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the darkness, and that light grew brighter and brighter unto the perfect day. And this is only a specimen of God's dealings with his people. He leads them by a path which they know not; and in the admirable combination of prosperity and calamity, of hopes fulfilled and hopes blasted, which compose their lot, he gives 'them sooner or later to see that his own kind hand has been constantly at work for the promotion of their highest interests. Let the Christian ponder this gracious arrangement of Providence, and rejoice in his darkest hours! Let. the church ponder it, and look fearlessly at the boldest array of opposition!

And finally, the preceding train of thought naturally leads us to consider how superior is the dignity which is conferred by character to that which is the result of mere circumstances. It will not be difficult to find in some of the highest places of earthly distinction men of feeble intellects, degraded morals, and perhaps malignant dispositions: the moral element in which they move is a withering selfishness or a black misanthropy; and yet they move in splendour, and multitudes render them a kind of homage, and they are well nigh lost in the bright visions of their own glory. But here is an individual coming up from the humblest walks of life, with his heart beating in vigorous and holy pulsations to be useful to his fellow-men; his character is formed after a model of superior excellence; he borrows no importance from the pride and circumstance of life, but moves about continually, as did the Master whom he serves, on errands of benevolence; and wherever the sound of his footsteps is heard, it is welcomed as the harbinger of heaven-born charity. Here is true dignity—the other deserves not the name. If the man who writes your epitaph can only say of you that you bore the image of your Master, and served your generation well, though your home on earth had been a hovel, he confers infinitely higher honour upon your memory than if he were simply to record that you had worn a crown and occupied a throne.

I have extended these remarks beyond what I had designed; and, in bringing them to a close, I have only to congratulate the reader that he is about entering a field in which, I am sure, he can hardly fail to be at once interested and improved. The memoir is written with the simplicity and perspicuity which characterize all the productions of my respected friend; and, from my knowledge of the venerable man who is the subject of it, I have reason to believe that the character is presented with great truth and fidelity. I shall feel much disappointed if the labours of Doctor Cooley in preparing this memoir do not secure to him the gratitude of every portion of the church in which it circulates, and if the character which he has so happily exhibited does not diffuse its savour of wisdom and piety beyond the present generation.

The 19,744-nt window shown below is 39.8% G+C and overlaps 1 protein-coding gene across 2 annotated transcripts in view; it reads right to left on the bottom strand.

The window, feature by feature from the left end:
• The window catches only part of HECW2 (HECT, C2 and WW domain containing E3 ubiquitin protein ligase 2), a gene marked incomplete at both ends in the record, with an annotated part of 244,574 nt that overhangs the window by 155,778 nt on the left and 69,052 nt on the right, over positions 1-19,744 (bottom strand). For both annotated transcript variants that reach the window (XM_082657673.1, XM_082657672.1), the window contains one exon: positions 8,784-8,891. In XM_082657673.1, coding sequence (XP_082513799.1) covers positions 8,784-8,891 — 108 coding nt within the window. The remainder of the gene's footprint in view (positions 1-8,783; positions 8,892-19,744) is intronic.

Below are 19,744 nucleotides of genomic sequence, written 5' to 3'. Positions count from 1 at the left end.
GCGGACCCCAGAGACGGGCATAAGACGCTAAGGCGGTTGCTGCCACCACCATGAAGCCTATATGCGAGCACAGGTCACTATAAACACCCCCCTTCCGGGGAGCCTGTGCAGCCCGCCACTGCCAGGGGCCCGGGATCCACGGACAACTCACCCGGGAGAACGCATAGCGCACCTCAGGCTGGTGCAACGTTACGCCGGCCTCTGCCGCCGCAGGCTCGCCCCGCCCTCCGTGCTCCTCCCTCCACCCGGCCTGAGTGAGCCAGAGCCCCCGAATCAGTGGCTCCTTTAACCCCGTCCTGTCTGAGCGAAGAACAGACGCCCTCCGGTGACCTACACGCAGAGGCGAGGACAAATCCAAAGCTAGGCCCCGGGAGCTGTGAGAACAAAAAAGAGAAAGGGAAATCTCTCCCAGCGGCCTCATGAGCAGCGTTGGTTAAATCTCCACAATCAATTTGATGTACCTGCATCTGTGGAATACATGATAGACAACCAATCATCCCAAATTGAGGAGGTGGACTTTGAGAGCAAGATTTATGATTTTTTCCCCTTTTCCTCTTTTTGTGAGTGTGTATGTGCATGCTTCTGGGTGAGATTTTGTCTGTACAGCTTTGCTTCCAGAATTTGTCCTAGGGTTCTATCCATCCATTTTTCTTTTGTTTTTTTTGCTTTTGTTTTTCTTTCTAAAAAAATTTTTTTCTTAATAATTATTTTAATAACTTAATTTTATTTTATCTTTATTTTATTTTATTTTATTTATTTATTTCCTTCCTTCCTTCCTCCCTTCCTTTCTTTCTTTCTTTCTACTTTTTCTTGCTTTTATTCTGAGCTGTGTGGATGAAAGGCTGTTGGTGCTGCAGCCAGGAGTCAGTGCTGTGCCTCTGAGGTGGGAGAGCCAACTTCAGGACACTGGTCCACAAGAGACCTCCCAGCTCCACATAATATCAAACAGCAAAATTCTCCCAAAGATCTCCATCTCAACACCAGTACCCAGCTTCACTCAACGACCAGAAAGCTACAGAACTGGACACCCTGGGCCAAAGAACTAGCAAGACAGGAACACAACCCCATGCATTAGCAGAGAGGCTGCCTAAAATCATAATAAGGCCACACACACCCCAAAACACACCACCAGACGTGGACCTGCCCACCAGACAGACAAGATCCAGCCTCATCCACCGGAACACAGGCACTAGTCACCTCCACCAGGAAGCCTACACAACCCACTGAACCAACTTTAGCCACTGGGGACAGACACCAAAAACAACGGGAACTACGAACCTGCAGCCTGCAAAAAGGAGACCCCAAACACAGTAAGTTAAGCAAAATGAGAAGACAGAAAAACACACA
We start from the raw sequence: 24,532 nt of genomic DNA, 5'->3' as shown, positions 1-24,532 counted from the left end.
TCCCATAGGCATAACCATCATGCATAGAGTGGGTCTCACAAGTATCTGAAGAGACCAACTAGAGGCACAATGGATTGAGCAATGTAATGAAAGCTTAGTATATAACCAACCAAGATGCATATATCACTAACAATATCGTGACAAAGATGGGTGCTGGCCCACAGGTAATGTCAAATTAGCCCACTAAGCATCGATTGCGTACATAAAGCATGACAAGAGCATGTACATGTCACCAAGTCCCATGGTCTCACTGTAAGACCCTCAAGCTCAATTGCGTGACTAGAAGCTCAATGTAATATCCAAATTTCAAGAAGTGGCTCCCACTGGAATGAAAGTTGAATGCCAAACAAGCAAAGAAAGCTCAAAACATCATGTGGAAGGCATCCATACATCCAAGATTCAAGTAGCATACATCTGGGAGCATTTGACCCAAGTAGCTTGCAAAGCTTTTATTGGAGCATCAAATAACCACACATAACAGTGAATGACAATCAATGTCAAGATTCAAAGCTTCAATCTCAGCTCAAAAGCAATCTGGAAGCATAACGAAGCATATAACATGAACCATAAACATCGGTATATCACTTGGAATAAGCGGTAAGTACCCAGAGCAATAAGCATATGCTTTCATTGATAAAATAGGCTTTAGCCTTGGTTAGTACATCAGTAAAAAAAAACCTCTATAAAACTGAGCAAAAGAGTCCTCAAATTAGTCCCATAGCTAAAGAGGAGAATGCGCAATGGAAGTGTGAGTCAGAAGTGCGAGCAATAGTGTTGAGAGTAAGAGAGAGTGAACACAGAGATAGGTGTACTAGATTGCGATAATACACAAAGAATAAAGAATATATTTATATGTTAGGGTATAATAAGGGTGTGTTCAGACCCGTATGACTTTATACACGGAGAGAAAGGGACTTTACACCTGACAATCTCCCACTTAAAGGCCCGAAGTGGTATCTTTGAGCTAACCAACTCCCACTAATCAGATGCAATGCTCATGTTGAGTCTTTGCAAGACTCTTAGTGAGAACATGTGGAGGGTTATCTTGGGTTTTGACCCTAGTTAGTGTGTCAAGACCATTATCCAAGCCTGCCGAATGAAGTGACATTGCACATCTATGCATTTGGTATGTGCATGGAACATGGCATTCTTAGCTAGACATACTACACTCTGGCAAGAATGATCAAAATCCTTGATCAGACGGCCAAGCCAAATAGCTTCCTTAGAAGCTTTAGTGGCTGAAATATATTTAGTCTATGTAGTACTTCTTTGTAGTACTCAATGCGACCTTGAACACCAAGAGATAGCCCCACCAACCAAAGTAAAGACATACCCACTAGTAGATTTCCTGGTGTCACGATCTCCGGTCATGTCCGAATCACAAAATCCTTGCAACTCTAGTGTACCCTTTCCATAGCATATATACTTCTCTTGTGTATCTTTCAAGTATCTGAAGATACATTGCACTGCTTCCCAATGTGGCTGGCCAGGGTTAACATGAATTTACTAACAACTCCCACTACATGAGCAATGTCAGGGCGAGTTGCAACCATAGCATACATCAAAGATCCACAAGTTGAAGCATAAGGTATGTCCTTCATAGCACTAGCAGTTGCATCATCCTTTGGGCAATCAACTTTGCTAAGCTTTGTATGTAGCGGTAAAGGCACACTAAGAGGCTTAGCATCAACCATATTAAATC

Albany, Oct. 28, 1836.







It often occurs that useful men are found to have derived their origin from parents in an obscure condition. Many individuals in whom native talents were lodged, which by education might have blessed and even astonished the world, have passed on unnoticed to the grave, while others have been the ornaments of science, of religion, and of civil liberty. It is delightful to behold such men overcoming all the obstacles which encompass their path, and pressing their way onward through every form of opposition. The life of one who has risen to distinction by his own efforts, and has thought, and laboured, and suffered for the welfare of mankind, is worthy of being delineated for the entertainment and instruction of the world.

In various periods of time there have been Africans whose intellectual powers and attainments would be an ornament, to any age or country. Among warriors few have held a higher rank than Hanno and Hannibal. The poetic works of Terence were admired in the Augustan age, and have survived the devastations of two thousand years. Cyprian, bishop of Carthage, whose memory is dear to all Christendom, and Augustine, bishop of Hippo, the successful defender of the church from Pelagius and his heresies, were sons of Africa.

It is believed that, could a full and faithful biography of the worthy subject of this memoir be furnished, it would do much to exemplify what unaided vigour of mind, even in unfavourable circumstances, can effect. It would place before the community an instance of unfeigned piety and sanctified genius. This is the manifest tendency of all the records which can now be procured respecting him, and of all the recollections of those who knew him, in the most interesting and trying situations in which he was placed. If these shall so exhibit the various parts of his life as to give the prominent features of his character, they can hardly fail to mitigate the unreasonable prejudices against the Africans in our land, to encourage those who, though beset by difficulties, are anxious to improve their minds and their hearts, and, finally, to exemplify the power of divine grace over the affections and lives of men.

Lemuel Haynes was born July 18th, 1753, at West Hartford, Connecticut. He was a partially coloured man, his father being of unmingled African extraction, and his mother a white woman of respectable ancestry in New-England. He bore up the name of neither father nor mother, but probably of the man under whose roof he received his birth. Tradition uays that his mother, in a fit of displeasure with her

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